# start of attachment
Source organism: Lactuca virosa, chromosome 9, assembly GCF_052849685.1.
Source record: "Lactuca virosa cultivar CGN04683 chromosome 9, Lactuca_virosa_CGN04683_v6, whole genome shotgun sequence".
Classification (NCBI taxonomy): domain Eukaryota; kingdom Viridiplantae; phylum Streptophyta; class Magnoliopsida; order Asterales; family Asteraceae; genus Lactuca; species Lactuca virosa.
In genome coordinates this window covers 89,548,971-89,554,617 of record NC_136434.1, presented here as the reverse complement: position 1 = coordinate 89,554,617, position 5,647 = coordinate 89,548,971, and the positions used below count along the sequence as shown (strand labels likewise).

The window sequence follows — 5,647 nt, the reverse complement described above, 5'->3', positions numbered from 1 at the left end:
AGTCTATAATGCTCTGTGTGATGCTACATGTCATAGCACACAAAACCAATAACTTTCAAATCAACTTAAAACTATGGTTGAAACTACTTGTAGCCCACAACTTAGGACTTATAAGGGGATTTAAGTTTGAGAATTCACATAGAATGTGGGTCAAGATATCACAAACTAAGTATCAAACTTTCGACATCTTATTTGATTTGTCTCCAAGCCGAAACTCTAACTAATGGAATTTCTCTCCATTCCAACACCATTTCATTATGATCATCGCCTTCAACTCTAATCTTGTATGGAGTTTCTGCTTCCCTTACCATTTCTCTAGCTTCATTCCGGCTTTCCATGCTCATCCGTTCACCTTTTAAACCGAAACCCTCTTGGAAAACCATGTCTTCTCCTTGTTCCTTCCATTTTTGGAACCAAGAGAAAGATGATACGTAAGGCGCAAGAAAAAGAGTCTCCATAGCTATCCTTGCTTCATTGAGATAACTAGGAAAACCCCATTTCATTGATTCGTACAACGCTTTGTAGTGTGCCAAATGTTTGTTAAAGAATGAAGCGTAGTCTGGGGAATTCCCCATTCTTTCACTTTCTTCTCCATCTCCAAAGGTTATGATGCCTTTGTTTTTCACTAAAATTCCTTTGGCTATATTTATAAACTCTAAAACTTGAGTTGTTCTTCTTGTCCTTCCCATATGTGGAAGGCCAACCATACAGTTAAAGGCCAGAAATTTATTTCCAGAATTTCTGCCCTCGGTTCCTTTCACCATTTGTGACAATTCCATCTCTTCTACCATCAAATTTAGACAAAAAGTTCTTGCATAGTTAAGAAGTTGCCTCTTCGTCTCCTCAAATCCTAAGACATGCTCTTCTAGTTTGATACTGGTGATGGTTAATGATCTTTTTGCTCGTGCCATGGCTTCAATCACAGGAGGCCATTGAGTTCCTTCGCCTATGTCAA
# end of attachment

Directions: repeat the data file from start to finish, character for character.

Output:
Source organism: Lactuca virosa, chromosome 9, assembly GCF_052849685.1.
Source record: "Lactuca virosa cultivar CGN04683 chromosome 9, Lactuca_virosa_CGN04683_v6, whole genome shotgun sequence".
Classification (NCBI taxonomy): domain Eukaryota; kingdom Viridiplantae; phylum Streptophyta; class Magnoliopsida; order Asterales; family Asteraceae; genus Lactuca; species Lactuca virosa.
In genome coordinates this window covers 89,548,971-89,554,617 of record NC_136434.1, presented here as the reverse complement: position 1 = coordinate 89,554,617, position 5,647 = coordinate 89,548,971, and the positions used below count along the sequence as shown (strand labels likewise).

The window sequence follows — 5,647 nt, the reverse complement described above, 5'->3', positions numbered from 1 at the left end:
AGTCTATAATGCTCTGTGTGATGCTACATGTCATAGCACACAAAACCAATAACTTTCAAATCAACTTAAAACTATGGTTGAAACTACTTGTAGCCCACAACTTAGGACTTATAAGGGGATTTAAGTTTGAGAATTCACATAGAATGTGGGTCAAGATATCACAAACTAAGTATCAAACTTTCGACATCTTATTTGATTTGTCTCCAAGCCGAAACTCTAACTAATGGAATTTCTCTCCATTCCAACACCATTTCATTATGATCATCGCCTTCAACTCTAATCTTGTATGGAGTTTCTGCTTCCCTTACCATTTCTCTAGCTTCATTCCGGCTTTCCATGCTCATCCGTTCACCTTTTAAACCGAAACCCTCTTGGAAAACCATGTCTTCTCCTTGTTCCTTCCATTTTTGGAACCAAGAGAAAGATGATACGTAAGGCGCAAGAAAAAGAGTCTCCATAGCTATCCTTGCTTCATTGAGATAACTAGGAAAACCCCATTTCATTGATTCGTACAACGCTTTGTAGTGTGCCAAATGTTTGTTAAAGAATGAAGCGTAGTCTGGGGAATTCCCCATTCTTTCACTTTCTTCTCCATCTCCAAAGGTTATGATGCCTTTGTTTTTCACTAAAATTCCTTTGGCTATATTTATAAACTCTAAAACTTGAGTTGTTCTTCTTGTCCTTCCCATATGTGGAAGGCCAACCATACAGTTAAAGGCCAGAAATTTATTTCCAGAATTTCTGCCCTCGGTTCCTTTCACCATTTGTGACAATTCCATCTCTTCTACCATCAAATTTAGACAAAAAGTTCTTGCATAGTTAAGAAGTTGCCTCTTCGTCTCCTCAAATCCTAAGACATGCTCTTCTAGTTTGATACTGGTGATGGTTAATGATCTTTTTGCTCGTGCCATGGCTTCAATCACAGGAGGCCATTGAGTTCCTTCGCCTATGTCAA